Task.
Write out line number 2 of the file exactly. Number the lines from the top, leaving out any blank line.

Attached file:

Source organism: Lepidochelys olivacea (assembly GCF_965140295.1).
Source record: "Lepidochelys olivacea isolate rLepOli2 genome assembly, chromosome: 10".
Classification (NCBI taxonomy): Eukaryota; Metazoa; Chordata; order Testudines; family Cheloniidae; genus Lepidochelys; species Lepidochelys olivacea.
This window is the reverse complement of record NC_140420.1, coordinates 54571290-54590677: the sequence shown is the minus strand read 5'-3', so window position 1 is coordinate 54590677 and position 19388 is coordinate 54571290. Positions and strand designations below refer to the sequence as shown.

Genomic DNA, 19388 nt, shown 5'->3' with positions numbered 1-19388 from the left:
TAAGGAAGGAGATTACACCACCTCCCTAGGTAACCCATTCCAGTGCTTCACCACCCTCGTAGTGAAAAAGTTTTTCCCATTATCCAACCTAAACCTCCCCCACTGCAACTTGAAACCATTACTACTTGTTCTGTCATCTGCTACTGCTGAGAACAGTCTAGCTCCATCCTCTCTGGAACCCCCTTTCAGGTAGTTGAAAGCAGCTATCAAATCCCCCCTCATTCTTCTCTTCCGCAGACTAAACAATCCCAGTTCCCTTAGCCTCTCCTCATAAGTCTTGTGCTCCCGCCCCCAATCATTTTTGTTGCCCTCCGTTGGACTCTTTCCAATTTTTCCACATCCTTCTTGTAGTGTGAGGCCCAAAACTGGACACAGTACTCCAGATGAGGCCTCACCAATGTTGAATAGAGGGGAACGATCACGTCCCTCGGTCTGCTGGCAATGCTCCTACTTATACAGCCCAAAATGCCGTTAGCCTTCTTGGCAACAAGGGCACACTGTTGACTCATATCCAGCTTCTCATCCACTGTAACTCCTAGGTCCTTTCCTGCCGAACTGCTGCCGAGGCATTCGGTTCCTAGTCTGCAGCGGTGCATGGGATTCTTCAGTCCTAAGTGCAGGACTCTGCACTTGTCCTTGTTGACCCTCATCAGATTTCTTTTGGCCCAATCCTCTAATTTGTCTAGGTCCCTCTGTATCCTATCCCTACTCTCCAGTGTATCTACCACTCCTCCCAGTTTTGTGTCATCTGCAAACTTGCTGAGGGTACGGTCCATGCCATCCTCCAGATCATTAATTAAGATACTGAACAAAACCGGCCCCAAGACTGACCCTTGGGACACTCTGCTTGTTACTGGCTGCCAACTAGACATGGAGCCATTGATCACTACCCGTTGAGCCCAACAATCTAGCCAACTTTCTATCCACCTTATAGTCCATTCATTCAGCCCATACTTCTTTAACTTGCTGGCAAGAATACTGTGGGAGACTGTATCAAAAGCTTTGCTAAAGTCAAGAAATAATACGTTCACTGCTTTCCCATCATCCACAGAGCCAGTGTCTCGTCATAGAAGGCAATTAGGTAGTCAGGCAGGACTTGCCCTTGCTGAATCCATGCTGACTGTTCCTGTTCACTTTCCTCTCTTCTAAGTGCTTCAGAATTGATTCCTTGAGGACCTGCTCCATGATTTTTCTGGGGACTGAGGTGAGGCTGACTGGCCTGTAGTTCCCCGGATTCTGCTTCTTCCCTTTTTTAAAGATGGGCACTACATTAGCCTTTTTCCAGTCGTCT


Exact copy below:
Source record: "Lepidochelys olivacea isolate rLepOli2 genome assembly, chromosome: 10".